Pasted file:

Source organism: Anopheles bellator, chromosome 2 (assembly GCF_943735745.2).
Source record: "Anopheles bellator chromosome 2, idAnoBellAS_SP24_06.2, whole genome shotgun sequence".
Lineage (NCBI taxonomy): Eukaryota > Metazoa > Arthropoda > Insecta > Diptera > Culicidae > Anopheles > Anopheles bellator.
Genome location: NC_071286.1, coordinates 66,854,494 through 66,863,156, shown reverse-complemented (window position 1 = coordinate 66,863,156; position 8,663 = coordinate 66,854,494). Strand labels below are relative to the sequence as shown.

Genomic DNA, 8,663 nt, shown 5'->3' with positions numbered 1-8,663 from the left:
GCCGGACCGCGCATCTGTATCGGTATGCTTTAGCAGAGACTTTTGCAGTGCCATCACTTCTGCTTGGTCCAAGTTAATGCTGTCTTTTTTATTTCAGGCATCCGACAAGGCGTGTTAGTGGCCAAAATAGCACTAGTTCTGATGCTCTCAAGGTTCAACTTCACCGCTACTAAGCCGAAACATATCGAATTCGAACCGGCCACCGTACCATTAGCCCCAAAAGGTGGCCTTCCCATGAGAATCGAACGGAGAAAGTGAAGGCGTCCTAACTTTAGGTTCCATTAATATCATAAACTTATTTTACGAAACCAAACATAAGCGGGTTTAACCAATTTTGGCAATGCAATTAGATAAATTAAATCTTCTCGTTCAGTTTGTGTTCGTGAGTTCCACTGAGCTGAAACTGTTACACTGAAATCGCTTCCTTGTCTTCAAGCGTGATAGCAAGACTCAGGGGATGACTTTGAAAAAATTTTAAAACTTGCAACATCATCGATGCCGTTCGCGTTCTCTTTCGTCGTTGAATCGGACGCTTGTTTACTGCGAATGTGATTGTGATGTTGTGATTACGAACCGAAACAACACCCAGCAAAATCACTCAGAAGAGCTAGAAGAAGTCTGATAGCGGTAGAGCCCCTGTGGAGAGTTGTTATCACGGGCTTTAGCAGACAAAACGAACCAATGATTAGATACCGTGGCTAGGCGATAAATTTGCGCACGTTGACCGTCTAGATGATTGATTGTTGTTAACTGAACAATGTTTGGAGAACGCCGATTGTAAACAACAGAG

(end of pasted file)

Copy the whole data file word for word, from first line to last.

Source organism: Anopheles bellator, chromosome 2 (assembly GCF_943735745.2).
Source record: "Anopheles bellator chromosome 2, idAnoBellAS_SP24_06.2, whole genome shotgun sequence".
Lineage (NCBI taxonomy): Eukaryota > Metazoa > Arthropoda > Insecta > Diptera > Culicidae > Anopheles > Anopheles bellator.
Genome location: NC_071286.1, coordinates 66,854,494 through 66,863,156, shown reverse-complemented (window position 1 = coordinate 66,863,156; position 8,663 = coordinate 66,854,494). Strand labels below are relative to the sequence as shown.

Genomic DNA, 8,663 nt, shown 5'->3' with positions numbered 1-8,663 from the left:
GCCGGACCGCGCATCTGTATCGGTATGCTTTAGCAGAGACTTTTGCAGTGCCATCACTTCTGCTTGGTCCAAGTTAATGCTGTCTTTTTTATTTCAGGCATCCGACAAGGCGTGTTAGTGGCCAAAATAGCACTAGTTCTGATGCTCTCAAGGTTCAACTTCACCGCTACTAAGCCGAAACATATCGAATTCGAACCGGCCACCGTACCATTAGCCCCAAAAGGTGGCCTTCCCATGAGAATCGAACGGAGAAAGTGAAGGCGTCCTAACTTTAGGTTCCATTAATATCATAAACTTATTTTACGAAACCAAACATAAGCGGGTTTAACCAATTTTGGCAATGCAATTAGATAAATTAAATCTTCTCGTTCAGTTTGTGTTCGTGAGTTCCACTGAGCTGAAACTGTTACACTGAAATCGCTTCCTTGTCTTCAAGCGTGATAGCAAGACTCAGGGGATGACTTTGAAAAAATTTTAAAACTTGCAACATCATCGATGCCGTTCGCGTTCTCTTTCGTCGTTGAATCGGACGCTTGTTTACTGCGAATGTGATTGTGATGTTGTGATTACGAACCGAAACAACACCCAGCAAAATCACTCAGAAGAGCTAGAAGAAGTCTGATAGCGGTAGAGCCCCTGTGGAGAGTTGTTATCACGGGCTTTAGCAGACAAAACGAACCAATGATTAGATACCGTGGCTAGGCGATAAATTTGCGCACGTTGACCGTCTAGATGATTGATTGTTGTTAACTGAACAATGTTTGGAGAACGCCGATTGTAAACAACAGAG